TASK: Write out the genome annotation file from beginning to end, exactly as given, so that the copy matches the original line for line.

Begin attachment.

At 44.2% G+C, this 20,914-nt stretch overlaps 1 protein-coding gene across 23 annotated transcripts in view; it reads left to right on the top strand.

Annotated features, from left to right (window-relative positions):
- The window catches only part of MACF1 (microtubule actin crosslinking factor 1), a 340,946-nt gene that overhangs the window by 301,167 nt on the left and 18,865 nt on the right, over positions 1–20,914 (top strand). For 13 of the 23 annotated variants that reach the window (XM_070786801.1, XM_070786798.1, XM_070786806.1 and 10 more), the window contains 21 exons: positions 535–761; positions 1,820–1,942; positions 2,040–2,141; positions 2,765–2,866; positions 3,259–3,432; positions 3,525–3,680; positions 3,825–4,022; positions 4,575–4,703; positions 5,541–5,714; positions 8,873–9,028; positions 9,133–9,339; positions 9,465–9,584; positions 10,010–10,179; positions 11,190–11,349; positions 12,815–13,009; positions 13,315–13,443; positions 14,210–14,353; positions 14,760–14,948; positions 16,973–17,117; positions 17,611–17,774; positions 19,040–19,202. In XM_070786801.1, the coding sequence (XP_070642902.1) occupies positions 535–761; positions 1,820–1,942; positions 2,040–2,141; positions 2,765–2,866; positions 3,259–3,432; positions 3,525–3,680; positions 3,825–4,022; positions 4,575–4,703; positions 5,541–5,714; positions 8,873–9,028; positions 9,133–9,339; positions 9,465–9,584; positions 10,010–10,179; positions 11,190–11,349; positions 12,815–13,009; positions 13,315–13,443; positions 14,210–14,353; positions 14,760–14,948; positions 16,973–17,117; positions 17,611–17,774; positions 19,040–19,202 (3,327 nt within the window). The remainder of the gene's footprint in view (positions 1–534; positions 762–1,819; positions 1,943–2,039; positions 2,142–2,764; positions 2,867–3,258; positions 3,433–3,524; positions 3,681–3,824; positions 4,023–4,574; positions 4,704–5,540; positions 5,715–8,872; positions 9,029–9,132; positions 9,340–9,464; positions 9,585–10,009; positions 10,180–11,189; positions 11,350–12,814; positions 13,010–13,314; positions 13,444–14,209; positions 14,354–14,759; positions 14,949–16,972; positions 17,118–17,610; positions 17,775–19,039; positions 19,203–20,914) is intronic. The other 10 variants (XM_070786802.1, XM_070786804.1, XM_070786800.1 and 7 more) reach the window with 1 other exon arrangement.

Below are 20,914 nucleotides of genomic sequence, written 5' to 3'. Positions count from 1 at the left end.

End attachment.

At 44.2% G+C, this 20,914-nt stretch overlaps 1 protein-coding gene across 23 annotated transcripts in view; it reads left to right on the top strand.

Annotated features, from left to right (window-relative positions):
- The window catches only part of MACF1 (microtubule actin crosslinking factor 1), a 340,946-nt gene that overhangs the window by 301,167 nt on the left and 18,865 nt on the right, over positions 1–20,914 (top strand). For 13 of the 23 annotated variants that reach the window (XM_070786801.1, XM_070786798.1, XM_070786806.1 and 10 more), the window contains 21 exons: positions 535–761; positions 1,820–1,942; positions 2,040–2,141; positions 2,765–2,866; positions 3,259–3,432; positions 3,525–3,680; positions 3,825–4,022; positions 4,575–4,703; positions 5,541–5,714; positions 8,873–9,028; positions 9,133–9,339; positions 9,465–9,584; positions 10,010–10,179; positions 11,190–11,349; positions 12,815–13,009; positions 13,315–13,443; positions 14,210–14,353; positions 14,760–14,948; positions 16,973–17,117; positions 17,611–17,774; positions 19,040–19,202. In XM_070786801.1, the coding sequence (XP_070642902.1) occupies positions 535–761; positions 1,820–1,942; positions 2,040–2,141; positions 2,765–2,866; positions 3,259–3,432; positions 3,525–3,680; positions 3,825–4,022; positions 4,575–4,703; positions 5,541–5,714; positions 8,873–9,028; positions 9,133–9,339; positions 9,465–9,584; positions 10,010–10,179; positions 11,190–11,349; positions 12,815–13,009; positions 13,315–13,443; positions 14,210–14,353; positions 14,760–14,948; positions 16,973–17,117; positions 17,611–17,774; positions 19,040–19,202 (3,327 nt within the window). The remainder of the gene's footprint in view (positions 1–534; positions 762–1,819; positions 1,943–2,039; positions 2,142–2,764; positions 2,867–3,258; positions 3,433–3,524; positions 3,681–3,824; positions 4,023–4,574; positions 4,704–5,540; positions 5,715–8,872; positions 9,029–9,132; positions 9,340–9,464; positions 9,585–10,009; positions 10,180–11,189; positions 11,350–12,814; positions 13,010–13,314; positions 13,444–14,209; positions 14,354–14,759; positions 14,949–16,972; positions 17,118–17,610; positions 17,775–19,039; positions 19,203–20,914) is intronic. The other 10 variants (XM_070786802.1, XM_070786804.1, XM_070786800.1 and 7 more) reach the window with 1 other exon arrangement.

Below are 20,914 nucleotides of genomic sequence, written 5' to 3'. Positions count from 1 at the left end.